Jean Kennedy Interview
1. Name and Title as you would like it presented:
Hi, my name is Jean Kennedy, R.N., BSN
2. School name where you work?
I work at ASU Prep South K-12 Charter school
3. How long have you been a school nurse?
I have been a school nurse for 25 of my 42 year career.
4. Nurses have a lot of options when deciding where to work. How did you choose to work for a local school and what has kept you in school nursing so many years?
I began my career as a school nurse when we moved to Phoenix in 1997. Prior to that, I worked in a children’s hospital, but moving to Phoenix brought so many changes to our lives, I wanted to have a schedule more similar to my kids who were 6, 8 & 11 at that time. Traffic horror stories also helped me to decide to stay close to home. When I stopped in a nearby high school to inquire about a job, the principal told me “if you want the job, your contract started yesterday”! It was quite a learning curve in the beginning- my own children had never lied to me & loved to go to school. You can imagine the shock I had when I finally figured out that the high school students who frequent the nurse’s office don't usually hold these same values! My orientation consisted of the principal’s secretary handing me my office keys & a radio, saying “not much to it, tampons & bandaids”. I thought “not on my watch!”. School nursing has been the most amazing career of my life. I have always loved that everyday is different, the energy put into finding & providing resources for students with everything they have ever wanted to those who are homeless. I have loved watching the students grow through the years, so many that have come back to visit, the many things I was able to teach them from nutrition to freedom from drug use to selfcare. I have always dreaded the immunization exclusion day, as parents seem to be able to come up with more excuses than students! As depression, stress and anxiety began to be more prevalent in the teen world around the 2009 -2014 era, before we really understood what was happening to these teens & no one wanted to admit their child was struggling or possibly needed daily medications &/or therapy, behaviors were difficult to care for. Evidence- based information helped us open a whole new world of dealing with social & emotional anxiety, trauma and panic attacks, which only got worse with the birth of the cell phone. Another role as a school nurse has been to be the liaison for my students, to educate families & teachers to understand diabetes, disease anxiety, seizures, side effects of medications can hurt learning, concussion accommodations or why drug use in class occurs, vaping in the restroom & videotaping themselves-then wondering how they got caught? Explaining to some parents why cramps do not qualify as a chronic illness or to teachers, why anxiety does.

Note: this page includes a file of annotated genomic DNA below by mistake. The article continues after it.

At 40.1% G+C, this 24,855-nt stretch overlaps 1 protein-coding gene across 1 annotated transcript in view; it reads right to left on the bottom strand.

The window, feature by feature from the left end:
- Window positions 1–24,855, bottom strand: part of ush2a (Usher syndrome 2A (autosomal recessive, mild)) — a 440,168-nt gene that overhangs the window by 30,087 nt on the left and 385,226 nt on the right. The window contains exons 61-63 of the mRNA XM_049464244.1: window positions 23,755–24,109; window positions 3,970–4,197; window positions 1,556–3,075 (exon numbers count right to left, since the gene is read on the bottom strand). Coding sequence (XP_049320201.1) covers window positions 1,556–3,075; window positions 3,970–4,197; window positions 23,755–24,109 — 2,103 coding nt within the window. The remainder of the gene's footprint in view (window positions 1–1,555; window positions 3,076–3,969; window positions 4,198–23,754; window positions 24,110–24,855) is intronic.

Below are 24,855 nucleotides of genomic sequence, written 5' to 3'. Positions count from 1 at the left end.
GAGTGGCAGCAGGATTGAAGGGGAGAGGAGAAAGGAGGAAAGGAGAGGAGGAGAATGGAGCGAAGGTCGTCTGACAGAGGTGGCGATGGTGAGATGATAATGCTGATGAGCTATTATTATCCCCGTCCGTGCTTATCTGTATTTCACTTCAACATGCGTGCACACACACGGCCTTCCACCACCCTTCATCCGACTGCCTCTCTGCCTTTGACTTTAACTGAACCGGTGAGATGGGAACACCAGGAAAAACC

5. What motivates you to make a difference for your students and community?
I can’t tell you how much I have come to love school nursing and the importance the role plays in the educational system. A child who is tired or hungry or hurting or has issues at home that no one “seems” to care about, is a student who will not be able to learn. I feel every student can be successful when given the opportunity to achieve- he/she may need to have it explained a little differently or more “hands on” type of education to grasp the idea, but they all want to learn & be successful. I find it very necessary that each student connect with at least one adult at their school-whether it’s a teacher, their counselor, the principal, a security guard or the nurse. Kids all need at least one person in their court that they can trust, is there for them and willing to share a smile when that student is down. It can be the difference between making it & sometimes not! I would not change a single day if I had it to do all over again! And I so hope my students, as well as staff, know that I am always here for them. I thank them for always making me feel needed in return.
6. What is one thing you’d like the community to know about school nurses?
I would like my community to know that school nurses play a valuable role in their child’s life. There are those few students who never learn where the health office is located, but for the safety and health of our communities, the school nurse makes a great impact for their classmates that are struggling, whether it be emotionally or physically. Nursing covers a broad spectrum in education, supporting students and families, collaborating with teachers and counselors. Nurses support the entire child so they are ready to come to school to learn. And please, don’t even get me started on the workload the pandemic added at school as well as the community